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Tips on making the move into care a little bit easier

Tips on making the move into care a little bit easier
Sometimes the move into care is carefully planned. Sometimes it happens in an emergency. We asked Sonia Hamilton-Martin of Worplesdon View Care Home for advice on how to make the process as pain free as possible.

Making choices about favoured care/nursing homes before they’re needed, if they’re needed, means that in an emergency everyone knows what the parent’s wishes are. While parents might not want to think about “moving into a care home” it will be a much easier process for them if they have made the decision as to which home they like.

Future planning

  • Consider what sort of care your parent might want now and into the future.
  • If they’re looking for a retirement home now, what will happen if they need nursing or palliative care in the future?
  • If not, what will be the repercussions of having to move your parent later in life?

Take a look anytime

  • Make appointments to visit home, or try just dropping in to see what their reaction is.
  • Is the home available for visits at any time?
  • How long does it take to open the door, or for the receptionist if they have one to respond to you?
  • What is your first feeling on walking in? And your parent’s?
  • Do the residents look happy? Is it clean and bright and cheerful? Are there any odours?

What to ask

  • What would make your parent’s residence more pleasant for them, as well as being convenient for everyone?
  • Is it easy to reach?
  • Does your parent prefer to be in a town or the country?
  • Are the bedrooms the right size and well kept? Can your parent bring their own furniture?
  • Is your parent sociable? Are there plenty of lounge areas to mix with others?
  • What’s the food like?
  • Would your parent join in activities, and are those on offer the sort of things that they would enjoy?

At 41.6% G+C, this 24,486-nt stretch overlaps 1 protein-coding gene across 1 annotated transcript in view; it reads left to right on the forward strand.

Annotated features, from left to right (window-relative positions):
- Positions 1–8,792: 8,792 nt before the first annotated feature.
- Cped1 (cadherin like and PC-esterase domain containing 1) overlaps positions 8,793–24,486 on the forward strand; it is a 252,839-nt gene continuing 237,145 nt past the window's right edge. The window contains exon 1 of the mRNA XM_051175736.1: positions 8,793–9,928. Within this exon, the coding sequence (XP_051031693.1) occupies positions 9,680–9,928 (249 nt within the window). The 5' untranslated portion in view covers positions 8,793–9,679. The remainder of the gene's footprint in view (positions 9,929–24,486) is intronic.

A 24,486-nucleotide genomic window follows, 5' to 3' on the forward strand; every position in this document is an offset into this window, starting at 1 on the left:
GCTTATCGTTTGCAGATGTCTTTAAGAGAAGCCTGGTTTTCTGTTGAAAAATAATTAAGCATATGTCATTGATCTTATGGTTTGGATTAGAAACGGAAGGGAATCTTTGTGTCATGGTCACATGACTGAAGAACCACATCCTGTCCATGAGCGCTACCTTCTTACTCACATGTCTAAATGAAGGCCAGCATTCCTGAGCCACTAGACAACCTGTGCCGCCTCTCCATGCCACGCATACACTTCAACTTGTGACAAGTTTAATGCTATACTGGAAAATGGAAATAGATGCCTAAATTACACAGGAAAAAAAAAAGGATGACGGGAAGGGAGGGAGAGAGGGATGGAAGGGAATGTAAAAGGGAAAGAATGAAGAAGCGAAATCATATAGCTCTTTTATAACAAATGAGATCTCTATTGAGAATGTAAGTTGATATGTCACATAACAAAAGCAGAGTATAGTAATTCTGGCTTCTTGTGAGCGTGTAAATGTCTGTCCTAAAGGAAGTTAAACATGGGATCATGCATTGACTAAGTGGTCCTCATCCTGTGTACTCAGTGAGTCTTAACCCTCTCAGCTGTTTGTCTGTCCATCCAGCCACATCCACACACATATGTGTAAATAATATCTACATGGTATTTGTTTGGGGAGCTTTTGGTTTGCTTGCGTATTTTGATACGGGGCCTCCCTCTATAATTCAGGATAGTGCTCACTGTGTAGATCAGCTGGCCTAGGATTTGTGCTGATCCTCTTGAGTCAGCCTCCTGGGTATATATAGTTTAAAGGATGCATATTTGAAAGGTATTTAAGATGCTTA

• But more importantly, ask about the level of care and nursing available?

Look at the costs

You’ll often find a scale of charges depending on the size of the room. If your parent is going to need specialist equipment, such as a hoist or a wheelchair, you may not be able to opt for the smallest size room.

Think about how the available money is going to stretch into the future, and consider if there are investments that can help it last a bit longer. There are options available for funding care.

Find out about savings

There are various allowances that you or your parent can claim. Bear in mind if you’re thinking of moving your parent to be closer to you, life could get a bit complicated in terms of what they can claim from which authority. England and Scotland have different rules, so check how the system works in your locality. You or your parent may be able to claim

  • Attendance allowance
  • Nursing allowance
  • Continuing healthcare allowance for complex health issues. The decision as to whether your parent qualifies is taken by a team of professionals, but the good news is that it is not means-tested. Each local authority has its own limits, so investigate the situation where your parent lives.

Legal Implications

Is there a power of attorney? If not, do you know the implication of not having one in place? If power of attorney is required, then to be aware of the amount of time it takes to organise and the costs involved. Always take advice from a Solicitor.

One step at a time

  • Consider it a respite stay initially – maybe a couple of weeks. If your parent is run down and finding independent living wearying, then the option of a couple of weeks being looked after could be quite tempting.
  • If they’ve been in hospital and need nursing care, then again a spell in a nursing home to aid recovery might be ideal. The experience will give them the opportunity to decide whether they would like to stay now, or come back later in life.

You can find extended check lists and stories to help young children understand the move in the Barchester booklets, available to download here.

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